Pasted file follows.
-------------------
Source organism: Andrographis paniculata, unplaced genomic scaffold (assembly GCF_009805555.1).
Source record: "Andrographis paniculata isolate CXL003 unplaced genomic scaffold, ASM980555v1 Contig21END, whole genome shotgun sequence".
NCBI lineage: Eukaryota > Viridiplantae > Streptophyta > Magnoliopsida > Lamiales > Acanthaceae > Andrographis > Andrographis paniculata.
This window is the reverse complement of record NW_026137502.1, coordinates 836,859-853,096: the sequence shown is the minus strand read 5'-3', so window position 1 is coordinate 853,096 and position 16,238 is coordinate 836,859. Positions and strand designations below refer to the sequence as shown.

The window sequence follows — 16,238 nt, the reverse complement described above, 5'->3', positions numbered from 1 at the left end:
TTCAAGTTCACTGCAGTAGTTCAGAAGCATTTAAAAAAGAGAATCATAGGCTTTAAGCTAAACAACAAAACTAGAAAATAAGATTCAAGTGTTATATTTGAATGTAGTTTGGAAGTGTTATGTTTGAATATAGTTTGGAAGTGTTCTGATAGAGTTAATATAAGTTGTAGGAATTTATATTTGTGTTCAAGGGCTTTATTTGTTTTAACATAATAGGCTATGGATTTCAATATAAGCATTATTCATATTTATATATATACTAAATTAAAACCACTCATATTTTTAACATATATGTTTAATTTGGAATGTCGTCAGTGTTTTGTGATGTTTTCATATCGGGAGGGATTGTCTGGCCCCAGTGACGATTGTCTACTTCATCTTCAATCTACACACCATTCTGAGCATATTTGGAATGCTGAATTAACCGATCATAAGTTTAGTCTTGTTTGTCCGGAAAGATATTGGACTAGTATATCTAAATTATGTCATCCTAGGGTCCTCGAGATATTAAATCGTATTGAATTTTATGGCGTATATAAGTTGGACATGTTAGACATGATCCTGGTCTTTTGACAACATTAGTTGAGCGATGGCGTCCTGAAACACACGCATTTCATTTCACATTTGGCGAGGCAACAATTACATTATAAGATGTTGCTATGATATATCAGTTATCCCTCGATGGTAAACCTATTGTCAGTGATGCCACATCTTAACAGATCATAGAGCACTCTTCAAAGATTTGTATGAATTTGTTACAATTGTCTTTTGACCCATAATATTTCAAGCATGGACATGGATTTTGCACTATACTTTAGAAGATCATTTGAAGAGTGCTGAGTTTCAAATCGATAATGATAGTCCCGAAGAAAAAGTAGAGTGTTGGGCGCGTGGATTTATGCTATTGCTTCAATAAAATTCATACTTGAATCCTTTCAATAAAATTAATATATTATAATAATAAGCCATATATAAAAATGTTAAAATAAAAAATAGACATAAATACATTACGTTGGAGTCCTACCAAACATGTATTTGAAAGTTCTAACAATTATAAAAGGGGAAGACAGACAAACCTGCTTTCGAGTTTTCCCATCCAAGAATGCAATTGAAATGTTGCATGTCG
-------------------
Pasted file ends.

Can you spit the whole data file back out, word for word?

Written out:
Source organism: Andrographis paniculata, unplaced genomic scaffold (assembly GCF_009805555.1).
Source record: "Andrographis paniculata isolate CXL003 unplaced genomic scaffold, ASM980555v1 Contig21END, whole genome shotgun sequence".
NCBI lineage: Eukaryota > Viridiplantae > Streptophyta > Magnoliopsida > Lamiales > Acanthaceae > Andrographis > Andrographis paniculata.
This window is the reverse complement of record NW_026137502.1, coordinates 836,859-853,096: the sequence shown is the minus strand read 5'-3', so window position 1 is coordinate 853,096 and position 16,238 is coordinate 836,859. Positions and strand designations below refer to the sequence as shown.

The window sequence follows — 16,238 nt, the reverse complement described above, 5'->3', positions numbered from 1 at the left end:
TTCAAGTTCACTGCAGTAGTTCAGAAGCATTTAAAAAAGAGAATCATAGGCTTTAAGCTAAACAACAAAACTAGAAAATAAGATTCAAGTGTTATATTTGAATGTAGTTTGGAAGTGTTATGTTTGAATATAGTTTGGAAGTGTTCTGATAGAGTTAATATAAGTTGTAGGAATTTATATTTGTGTTCAAGGGCTTTATTTGTTTTAACATAATAGGCTATGGATTTCAATATAAGCATTATTCATATTTATATATATACTAAATTAAAACCACTCATATTTTTAACATATATGTTTAATTTGGAATGTCGTCAGTGTTTTGTGATGTTTTCATATCGGGAGGGATTGTCTGGCCCCAGTGACGATTGTCTACTTCATCTTCAATCTACACACCATTCTGAGCATATTTGGAATGCTGAATTAACCGATCATAAGTTTAGTCTTGTTTGTCCGGAAAGATATTGGACTAGTATATCTAAATTATGTCATCCTAGGGTCCTCGAGATATTAAATCGTATTGAATTTTATGGCGTATATAAGTTGGACATGTTAGACATGATCCTGGTCTTTTGACAACATTAGTTGAGCGATGGCGTCCTGAAACACACGCATTTCATTTCACATTTGGCGAGGCAACAATTACATTATAAGATGTTGCTATGATATATCAGTTATCCCTCGATGGTAAACCTATTGTCAGTGATGCCACATCTTAACAGATCATAGAGCACTCTTCAAAGATTTGTATGAATTTGTTACAATTGTCTTTTGACCCATAATATTTCAAGCATGGACATGGATTTTGCACTATACTTTAGAAGATCATTTGAAGAGTGCTGAGTTTCAAATCGATAATGATAGTCCCGAAGAAAAAGTAGAGTGTTGGGCGCGTGGATTTATGCTATTGCTTCAATAAAATTCATACTTGAATCCTTTCAATAAAATTAATATATTATAATAATAAGCCATATATAAAAATGTTAAAATAAAAAATAGACATAAATACATTACGTTGGAGTCCTACCAAACATGTATTTGAAAGTTCTAACAATTATAAAAGGGGAAGACAGACAAACCTGCTTTCGAGTTTTCCCATCCAAGAATGCAATTGAAATGTTGCATGTCG